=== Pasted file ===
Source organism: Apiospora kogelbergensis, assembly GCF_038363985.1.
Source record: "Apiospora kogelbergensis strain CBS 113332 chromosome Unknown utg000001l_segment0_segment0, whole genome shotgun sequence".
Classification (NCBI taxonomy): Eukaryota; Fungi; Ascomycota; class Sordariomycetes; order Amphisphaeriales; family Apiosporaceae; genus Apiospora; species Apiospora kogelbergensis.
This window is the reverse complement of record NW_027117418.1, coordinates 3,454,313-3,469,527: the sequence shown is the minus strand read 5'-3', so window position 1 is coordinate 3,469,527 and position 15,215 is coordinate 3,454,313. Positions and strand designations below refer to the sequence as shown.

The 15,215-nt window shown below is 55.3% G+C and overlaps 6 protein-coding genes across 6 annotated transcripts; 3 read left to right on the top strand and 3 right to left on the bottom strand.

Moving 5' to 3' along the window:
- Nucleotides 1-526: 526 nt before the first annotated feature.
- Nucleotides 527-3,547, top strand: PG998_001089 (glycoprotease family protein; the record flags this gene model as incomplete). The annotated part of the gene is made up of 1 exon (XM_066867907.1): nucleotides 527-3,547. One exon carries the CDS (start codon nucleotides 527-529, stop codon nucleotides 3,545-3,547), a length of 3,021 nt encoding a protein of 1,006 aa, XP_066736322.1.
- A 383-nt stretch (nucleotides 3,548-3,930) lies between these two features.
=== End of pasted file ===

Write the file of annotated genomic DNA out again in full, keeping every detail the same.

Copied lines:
Source organism: Apiospora kogelbergensis, assembly GCF_038363985.1.
Source record: "Apiospora kogelbergensis strain CBS 113332 chromosome Unknown utg000001l_segment0_segment0, whole genome shotgun sequence".
Classification (NCBI taxonomy): Eukaryota; Fungi; Ascomycota; class Sordariomycetes; order Amphisphaeriales; family Apiosporaceae; genus Apiospora; species Apiospora kogelbergensis.
This window is the reverse complement of record NW_027117418.1, coordinates 3,454,313-3,469,527: the sequence shown is the minus strand read 5'-3', so window position 1 is coordinate 3,469,527 and position 15,215 is coordinate 3,454,313. Positions and strand designations below refer to the sequence as shown.

The 15,215-nt window shown below is 55.3% G+C and overlaps 6 protein-coding genes across 6 annotated transcripts; 3 read left to right on the top strand and 3 right to left on the bottom strand.

Moving 5' to 3' along the window:
- Nucleotides 1-526: 526 nt before the first annotated feature.
- Nucleotides 527-3,547, top strand: PG998_001089 (glycoprotease family protein; the record flags this gene model as incomplete). The annotated part of the gene is made up of 1 exon (XM_066867907.1): nucleotides 527-3,547. One exon carries the CDS (start codon nucleotides 527-529, stop codon nucleotides 3,545-3,547), a length of 3,021 nt encoding a protein of 1,006 aa, XP_066736322.1.
- A 383-nt stretch (nucleotides 3,548-3,930) lies between these two features.